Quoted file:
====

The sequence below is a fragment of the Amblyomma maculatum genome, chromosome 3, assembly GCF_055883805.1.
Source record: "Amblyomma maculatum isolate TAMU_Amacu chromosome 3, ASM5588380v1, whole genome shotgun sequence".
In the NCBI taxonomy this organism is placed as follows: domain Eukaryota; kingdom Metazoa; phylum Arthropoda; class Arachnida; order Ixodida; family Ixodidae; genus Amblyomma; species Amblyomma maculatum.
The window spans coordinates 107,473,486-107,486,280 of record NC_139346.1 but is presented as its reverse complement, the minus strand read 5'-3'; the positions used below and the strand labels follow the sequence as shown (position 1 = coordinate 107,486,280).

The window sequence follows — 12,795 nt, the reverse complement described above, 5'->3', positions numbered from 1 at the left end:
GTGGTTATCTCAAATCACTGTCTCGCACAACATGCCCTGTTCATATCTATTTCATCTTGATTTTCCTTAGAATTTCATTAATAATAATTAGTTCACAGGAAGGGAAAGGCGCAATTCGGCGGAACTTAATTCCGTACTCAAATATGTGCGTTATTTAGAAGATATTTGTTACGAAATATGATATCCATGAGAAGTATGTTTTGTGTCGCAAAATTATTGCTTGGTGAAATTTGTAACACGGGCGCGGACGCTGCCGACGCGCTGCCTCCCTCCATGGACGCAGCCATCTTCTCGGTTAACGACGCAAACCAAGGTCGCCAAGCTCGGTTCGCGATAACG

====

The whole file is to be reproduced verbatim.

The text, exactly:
The sequence below is a fragment of the Amblyomma maculatum genome, chromosome 3, assembly GCF_055883805.1.
Source record: "Amblyomma maculatum isolate TAMU_Amacu chromosome 3, ASM5588380v1, whole genome shotgun sequence".
In the NCBI taxonomy this organism is placed as follows: domain Eukaryota; kingdom Metazoa; phylum Arthropoda; class Arachnida; order Ixodida; family Ixodidae; genus Amblyomma; species Amblyomma maculatum.
The window spans coordinates 107,473,486-107,486,280 of record NC_139346.1 but is presented as its reverse complement, the minus strand read 5'-3'; the positions used below and the strand labels follow the sequence as shown (position 1 = coordinate 107,486,280).

The window sequence follows — 12,795 nt, the reverse complement described above, 5'->3', positions numbered from 1 at the left end:
GTGGTTATCTCAAATCACTGTCTCGCACAACATGCCCTGTTCATATCTATTTCATCTTGATTTTCCTTAGAATTTCATTAATAATAATTAGTTCACAGGAAGGGAAAGGCGCAATTCGGCGGAACTTAATTCCGTACTCAAATATGTGCGTTATTTAGAAGATATTTGTTACGAAATATGATATCCATGAGAAGTATGTTTTGTGTCGCAAAATTATTGCTTGGTGAAATTTGTAACACGGGCGCGGACGCTGCCGACGCGCTGCCTCCCTCCATGGACGCAGCCATCTTCTCGGTTAACGACGCAAACCAAGGTCGCCAAGCTCGGTTCGCGATAACG